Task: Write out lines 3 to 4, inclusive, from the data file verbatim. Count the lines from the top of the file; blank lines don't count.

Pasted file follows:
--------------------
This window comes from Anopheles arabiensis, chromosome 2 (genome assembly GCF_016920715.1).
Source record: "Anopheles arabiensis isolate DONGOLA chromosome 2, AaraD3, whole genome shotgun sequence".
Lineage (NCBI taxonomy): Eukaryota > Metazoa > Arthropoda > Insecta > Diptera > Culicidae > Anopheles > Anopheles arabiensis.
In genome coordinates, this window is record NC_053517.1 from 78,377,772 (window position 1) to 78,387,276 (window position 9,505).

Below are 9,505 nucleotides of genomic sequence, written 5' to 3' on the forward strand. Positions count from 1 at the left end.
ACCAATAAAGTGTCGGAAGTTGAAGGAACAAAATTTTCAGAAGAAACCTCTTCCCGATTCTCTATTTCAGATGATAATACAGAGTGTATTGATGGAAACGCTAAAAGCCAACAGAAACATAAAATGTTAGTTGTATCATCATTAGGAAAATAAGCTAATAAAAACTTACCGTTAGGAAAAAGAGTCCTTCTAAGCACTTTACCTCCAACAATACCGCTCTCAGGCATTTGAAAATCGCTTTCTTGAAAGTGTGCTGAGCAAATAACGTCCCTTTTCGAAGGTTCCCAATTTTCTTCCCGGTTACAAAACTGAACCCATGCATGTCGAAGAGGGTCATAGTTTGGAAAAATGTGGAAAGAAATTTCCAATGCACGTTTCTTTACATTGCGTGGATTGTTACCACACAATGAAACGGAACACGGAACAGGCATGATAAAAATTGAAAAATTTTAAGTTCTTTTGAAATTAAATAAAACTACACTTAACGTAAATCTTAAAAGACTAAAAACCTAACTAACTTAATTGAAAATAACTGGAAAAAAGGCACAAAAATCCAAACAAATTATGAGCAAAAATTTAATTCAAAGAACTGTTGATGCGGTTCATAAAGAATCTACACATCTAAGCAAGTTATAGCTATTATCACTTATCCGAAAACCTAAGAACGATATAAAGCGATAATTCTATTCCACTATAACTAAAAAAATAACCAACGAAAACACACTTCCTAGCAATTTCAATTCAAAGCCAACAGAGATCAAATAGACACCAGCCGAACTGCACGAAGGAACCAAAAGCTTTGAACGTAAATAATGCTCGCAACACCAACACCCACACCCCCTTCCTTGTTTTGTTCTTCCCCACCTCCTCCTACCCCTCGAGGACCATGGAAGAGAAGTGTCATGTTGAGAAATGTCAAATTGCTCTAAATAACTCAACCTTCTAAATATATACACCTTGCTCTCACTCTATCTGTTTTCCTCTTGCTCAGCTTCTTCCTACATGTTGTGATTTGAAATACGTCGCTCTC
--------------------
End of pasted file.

Lineage (NCBI taxonomy): Eukaryota > Metazoa > Arthropoda > Insecta > Diptera > Culicidae > Anopheles > Anopheles arabiensis.
In genome coordinates, this window is record NC_053517.1 from 78,377,772 (window position 1) to 78,387,276 (window position 9,505).